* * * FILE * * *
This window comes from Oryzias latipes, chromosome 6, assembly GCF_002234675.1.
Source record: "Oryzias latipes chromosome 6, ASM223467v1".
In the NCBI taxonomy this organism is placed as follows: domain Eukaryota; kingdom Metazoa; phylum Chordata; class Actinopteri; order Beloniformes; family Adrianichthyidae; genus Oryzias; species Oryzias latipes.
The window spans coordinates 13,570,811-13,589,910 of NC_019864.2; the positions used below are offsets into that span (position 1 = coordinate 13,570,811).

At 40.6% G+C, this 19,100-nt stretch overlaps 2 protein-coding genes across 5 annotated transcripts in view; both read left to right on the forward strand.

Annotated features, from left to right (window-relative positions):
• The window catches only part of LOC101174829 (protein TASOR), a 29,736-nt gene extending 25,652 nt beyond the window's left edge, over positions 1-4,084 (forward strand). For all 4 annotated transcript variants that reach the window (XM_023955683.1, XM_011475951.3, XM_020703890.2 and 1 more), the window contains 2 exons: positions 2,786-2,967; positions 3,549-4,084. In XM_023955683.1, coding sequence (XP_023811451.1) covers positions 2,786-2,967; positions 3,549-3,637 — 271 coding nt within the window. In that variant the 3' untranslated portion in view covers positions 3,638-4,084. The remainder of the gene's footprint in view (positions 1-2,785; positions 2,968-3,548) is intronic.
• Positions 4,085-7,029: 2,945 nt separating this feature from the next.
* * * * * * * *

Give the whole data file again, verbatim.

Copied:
This window comes from Oryzias latipes, chromosome 6, assembly GCF_002234675.1.
Source record: "Oryzias latipes chromosome 6, ASM223467v1".
In the NCBI taxonomy this organism is placed as follows: domain Eukaryota; kingdom Metazoa; phylum Chordata; class Actinopteri; order Beloniformes; family Adrianichthyidae; genus Oryzias; species Oryzias latipes.
The window spans coordinates 13,570,811-13,589,910 of NC_019864.2; the positions used below are offsets into that span (position 1 = coordinate 13,570,811).

At 40.6% G+C, this 19,100-nt stretch overlaps 2 protein-coding genes across 5 annotated transcripts in view; both read left to right on the forward strand.

Annotated features, from left to right (window-relative positions):
• The window catches only part of LOC101174829 (protein TASOR), a 29,736-nt gene extending 25,652 nt beyond the window's left edge, over positions 1-4,084 (forward strand). For all 4 annotated transcript variants that reach the window (XM_023955683.1, XM_011475951.3, XM_020703890.2 and 1 more), the window contains 2 exons: positions 2,786-2,967; positions 3,549-4,084. In XM_023955683.1, coding sequence (XP_023811451.1) covers positions 2,786-2,967; positions 3,549-3,637 — 271 coding nt within the window. In that variant the 3' untranslated portion in view covers positions 3,638-4,084. The remainder of the gene's footprint in view (positions 1-2,785; positions 2,968-3,548) is intronic.
• Positions 4,085-7,029: 2,945 nt separating this feature from the next.